After the two-hour long performance, both my expectations were met.  There were some observations I'd like to share.

First, it was a wonderful night at theater, particularly the crisp and funny first act.  The second act was somewhat bogged down by turgid romanticism, lethargic pace and sentimentality.  The marvelous scenery and crisp direction was the highlight of the night.  All the lithe actors all gave their considerably best.  That said, it needed a bold editor and it would have been a much better play if the second half had been at least halved. 

Second, people like me, a native Chinese speaker having broad life experiences in both China and America, were not the targeted audience.  I was actually bogged down by my Chinese knowledge to enjoy the play as well as people who didn't speak Chinese.  For example, when the protagonist tried to learn some Chinese phrases, his rapid-fire mispronunciations were simply meaningless gibberish to me, yet the projected English translation made them amazingly funny and elicited much laughter, which signified to me that those "funny" moments were not genuine but manufactured.

Third, it could be called a farce, a comedy, a romantic drama, a sitcom, etc., but not a cultural reference.  It did not successfully open the window to China.  Rather, it opened the shutter, and revealed a trompe-l'œil, albeit a marvelously funny one.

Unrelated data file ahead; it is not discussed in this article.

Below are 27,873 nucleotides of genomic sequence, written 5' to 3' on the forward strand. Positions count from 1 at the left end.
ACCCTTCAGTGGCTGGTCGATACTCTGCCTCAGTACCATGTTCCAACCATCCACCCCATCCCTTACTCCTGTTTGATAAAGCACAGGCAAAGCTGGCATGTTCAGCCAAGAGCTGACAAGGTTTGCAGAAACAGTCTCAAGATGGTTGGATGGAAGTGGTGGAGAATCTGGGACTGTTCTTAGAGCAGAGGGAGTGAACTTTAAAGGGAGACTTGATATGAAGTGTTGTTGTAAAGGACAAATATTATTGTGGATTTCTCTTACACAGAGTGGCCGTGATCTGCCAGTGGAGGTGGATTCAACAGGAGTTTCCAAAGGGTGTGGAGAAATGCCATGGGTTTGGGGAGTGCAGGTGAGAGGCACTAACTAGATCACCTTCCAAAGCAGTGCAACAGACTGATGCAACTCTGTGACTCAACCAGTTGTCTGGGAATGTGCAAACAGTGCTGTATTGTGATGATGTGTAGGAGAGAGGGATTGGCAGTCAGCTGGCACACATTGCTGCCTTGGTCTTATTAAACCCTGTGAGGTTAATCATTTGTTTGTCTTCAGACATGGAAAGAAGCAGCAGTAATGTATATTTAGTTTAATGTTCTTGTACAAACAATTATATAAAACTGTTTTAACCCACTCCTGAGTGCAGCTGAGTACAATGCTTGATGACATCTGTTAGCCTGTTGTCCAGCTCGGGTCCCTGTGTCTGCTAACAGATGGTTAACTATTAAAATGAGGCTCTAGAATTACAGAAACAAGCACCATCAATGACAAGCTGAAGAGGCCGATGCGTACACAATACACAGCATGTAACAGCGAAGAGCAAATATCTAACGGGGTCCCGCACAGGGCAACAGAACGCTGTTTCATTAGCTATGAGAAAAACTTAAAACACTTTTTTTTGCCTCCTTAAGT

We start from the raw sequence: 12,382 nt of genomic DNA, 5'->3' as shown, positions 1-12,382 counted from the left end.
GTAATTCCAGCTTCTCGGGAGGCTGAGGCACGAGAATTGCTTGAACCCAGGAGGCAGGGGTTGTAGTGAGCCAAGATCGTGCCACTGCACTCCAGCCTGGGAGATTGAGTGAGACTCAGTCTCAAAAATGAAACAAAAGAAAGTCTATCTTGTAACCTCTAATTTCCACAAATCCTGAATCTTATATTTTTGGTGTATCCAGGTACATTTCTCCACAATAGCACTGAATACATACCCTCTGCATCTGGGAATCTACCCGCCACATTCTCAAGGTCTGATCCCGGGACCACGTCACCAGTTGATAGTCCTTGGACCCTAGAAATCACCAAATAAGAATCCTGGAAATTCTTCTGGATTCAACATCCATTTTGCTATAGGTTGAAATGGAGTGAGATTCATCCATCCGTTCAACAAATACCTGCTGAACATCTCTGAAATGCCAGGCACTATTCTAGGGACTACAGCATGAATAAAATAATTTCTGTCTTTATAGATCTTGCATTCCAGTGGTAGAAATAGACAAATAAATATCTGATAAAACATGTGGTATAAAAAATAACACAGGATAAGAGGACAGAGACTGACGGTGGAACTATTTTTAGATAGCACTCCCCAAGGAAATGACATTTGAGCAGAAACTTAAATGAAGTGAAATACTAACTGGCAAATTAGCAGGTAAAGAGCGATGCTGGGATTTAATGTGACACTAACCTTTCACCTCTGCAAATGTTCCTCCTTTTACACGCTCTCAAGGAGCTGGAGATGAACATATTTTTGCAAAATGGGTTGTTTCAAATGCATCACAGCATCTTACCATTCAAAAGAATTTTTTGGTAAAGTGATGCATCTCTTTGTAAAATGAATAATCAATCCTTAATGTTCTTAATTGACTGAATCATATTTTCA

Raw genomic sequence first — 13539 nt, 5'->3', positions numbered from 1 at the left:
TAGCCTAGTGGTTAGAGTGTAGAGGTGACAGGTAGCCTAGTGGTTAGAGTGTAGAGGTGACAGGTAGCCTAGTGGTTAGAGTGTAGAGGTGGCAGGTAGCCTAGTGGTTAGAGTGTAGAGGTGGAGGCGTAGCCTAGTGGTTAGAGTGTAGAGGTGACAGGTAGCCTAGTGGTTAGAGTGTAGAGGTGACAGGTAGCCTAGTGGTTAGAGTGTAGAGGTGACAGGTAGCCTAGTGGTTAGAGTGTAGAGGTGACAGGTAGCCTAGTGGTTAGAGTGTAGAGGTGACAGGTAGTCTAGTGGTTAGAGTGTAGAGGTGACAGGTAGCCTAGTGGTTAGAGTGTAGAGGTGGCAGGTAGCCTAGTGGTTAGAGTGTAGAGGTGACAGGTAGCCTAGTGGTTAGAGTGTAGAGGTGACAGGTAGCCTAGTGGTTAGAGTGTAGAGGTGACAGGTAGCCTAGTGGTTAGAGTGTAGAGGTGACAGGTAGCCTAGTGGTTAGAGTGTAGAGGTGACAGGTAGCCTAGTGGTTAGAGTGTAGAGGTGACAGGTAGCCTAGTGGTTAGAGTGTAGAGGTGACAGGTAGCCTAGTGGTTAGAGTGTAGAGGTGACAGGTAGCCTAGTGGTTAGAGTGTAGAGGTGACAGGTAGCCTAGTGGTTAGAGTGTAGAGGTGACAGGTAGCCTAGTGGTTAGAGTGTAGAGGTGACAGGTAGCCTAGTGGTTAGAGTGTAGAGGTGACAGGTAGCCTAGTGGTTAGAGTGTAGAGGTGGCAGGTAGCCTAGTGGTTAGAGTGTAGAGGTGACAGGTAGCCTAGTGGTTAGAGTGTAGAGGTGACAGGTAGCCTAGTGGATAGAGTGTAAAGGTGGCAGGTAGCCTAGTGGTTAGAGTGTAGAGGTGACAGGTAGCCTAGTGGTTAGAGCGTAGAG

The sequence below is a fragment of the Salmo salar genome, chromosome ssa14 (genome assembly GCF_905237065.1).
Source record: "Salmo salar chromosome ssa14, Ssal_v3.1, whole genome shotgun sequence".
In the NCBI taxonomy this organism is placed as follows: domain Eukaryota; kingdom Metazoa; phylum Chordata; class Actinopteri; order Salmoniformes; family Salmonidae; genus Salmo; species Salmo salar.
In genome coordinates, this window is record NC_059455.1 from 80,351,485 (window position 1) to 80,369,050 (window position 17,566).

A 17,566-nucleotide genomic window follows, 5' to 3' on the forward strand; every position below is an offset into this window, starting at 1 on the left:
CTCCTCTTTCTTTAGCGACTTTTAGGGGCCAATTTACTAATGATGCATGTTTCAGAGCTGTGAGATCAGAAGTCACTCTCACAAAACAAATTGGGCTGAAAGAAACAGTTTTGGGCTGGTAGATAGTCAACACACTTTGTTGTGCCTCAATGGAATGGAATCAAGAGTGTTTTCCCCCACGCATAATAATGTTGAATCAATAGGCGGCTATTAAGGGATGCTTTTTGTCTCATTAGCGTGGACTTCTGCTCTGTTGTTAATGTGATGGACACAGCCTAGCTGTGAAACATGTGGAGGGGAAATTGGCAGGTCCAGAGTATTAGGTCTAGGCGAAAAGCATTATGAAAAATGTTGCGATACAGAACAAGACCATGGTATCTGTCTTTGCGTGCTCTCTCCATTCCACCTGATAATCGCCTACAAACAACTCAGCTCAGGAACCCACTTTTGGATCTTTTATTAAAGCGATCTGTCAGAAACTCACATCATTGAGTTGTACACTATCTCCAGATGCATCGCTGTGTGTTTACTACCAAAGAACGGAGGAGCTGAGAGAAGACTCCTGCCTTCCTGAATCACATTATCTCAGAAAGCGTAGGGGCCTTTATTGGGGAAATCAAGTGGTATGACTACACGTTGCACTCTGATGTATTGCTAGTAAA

Fourth, characterization versus caricaturization.  I wholeheartedly agreed that dealing with Chinese people, particularly those opaque, pompous and often corrupt petty officials was an ordeal, tortuous and painful.  However, such difficulties were not as presented by the play.  The play did a good job in creating a sense of helplessness, just not true, if that was important to you.  This, together with the stilted Chinese dialogue, anachronistic clothes and accessories, misrepresentation of political and judicial working order, the styles of the interaction amongst Chinese people themselves confined to different hierarchical orders, demonstrated that the playwright didn't have a firm grasp of current Chinese culture.  I learned that this play would go to Hong Kong, though not mainland China.  I had to wonder if audience in mainland China would feel insulted or not.  I tried not to be bothered by this.  However, watching the play did give me a sense of what it must be like watching The Beverly Hillbillies in West Virginia.

Finally, I would recommend this play, though hardly a must see, with a caveat - see it as an artistic creation, not as reality show.

Wednesday, September 19, 2012

Cats in Shenyang, China

When I grew up in China, pets were extremely rare, if it was not fish or birds.  When I was in high school, I visited a friend's home and I declared that he was weird because his home had a cat.